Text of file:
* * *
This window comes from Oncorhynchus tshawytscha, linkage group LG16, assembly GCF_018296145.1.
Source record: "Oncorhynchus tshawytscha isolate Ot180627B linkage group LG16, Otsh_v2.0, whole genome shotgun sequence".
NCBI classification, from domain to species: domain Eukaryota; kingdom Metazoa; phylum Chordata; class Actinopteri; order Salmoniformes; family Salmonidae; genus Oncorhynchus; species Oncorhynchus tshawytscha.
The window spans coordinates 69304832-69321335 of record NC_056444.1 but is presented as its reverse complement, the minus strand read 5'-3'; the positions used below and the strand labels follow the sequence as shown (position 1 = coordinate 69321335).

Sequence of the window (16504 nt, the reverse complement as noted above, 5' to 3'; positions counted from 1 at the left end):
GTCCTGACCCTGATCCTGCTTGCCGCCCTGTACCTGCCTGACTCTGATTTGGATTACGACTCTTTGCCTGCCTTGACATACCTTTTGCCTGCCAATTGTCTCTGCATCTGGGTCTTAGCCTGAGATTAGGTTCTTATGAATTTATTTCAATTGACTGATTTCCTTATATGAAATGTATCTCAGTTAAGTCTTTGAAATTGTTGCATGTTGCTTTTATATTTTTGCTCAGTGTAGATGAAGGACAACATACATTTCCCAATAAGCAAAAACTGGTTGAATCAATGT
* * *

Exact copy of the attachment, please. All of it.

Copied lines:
This window comes from Oncorhynchus tshawytscha, linkage group LG16, assembly GCF_018296145.1.
Source record: "Oncorhynchus tshawytscha isolate Ot180627B linkage group LG16, Otsh_v2.0, whole genome shotgun sequence".
NCBI classification, from domain to species: domain Eukaryota; kingdom Metazoa; phylum Chordata; class Actinopteri; order Salmoniformes; family Salmonidae; genus Oncorhynchus; species Oncorhynchus tshawytscha.
The window spans coordinates 69304832-69321335 of record NC_056444.1 but is presented as its reverse complement, the minus strand read 5'-3'; the positions used below and the strand labels follow the sequence as shown (position 1 = coordinate 69321335).

Sequence of the window (16504 nt, the reverse complement as noted above, 5' to 3'; positions counted from 1 at the left end):
GTCCTGACCCTGATCCTGCTTGCCGCCCTGTACCTGCCTGACTCTGATTTGGATTACGACTCTTTGCCTGCCTTGACATACCTTTTGCCTGCCAATTGTCTCTGCATCTGGGTCTTAGCCTGAGATTAGGTTCTTATGAATTTATTTCAATTGACTGATTTCCTTATATGAAATGTATCTCAGTTAAGTCTTTGAAATTGTTGCATGTTGCTTTTATATTTTTGCTCAGTGTAGATGAAGGACAACATACATTTCCCAATAAGCAAAAACTGGTTGAATCAATGT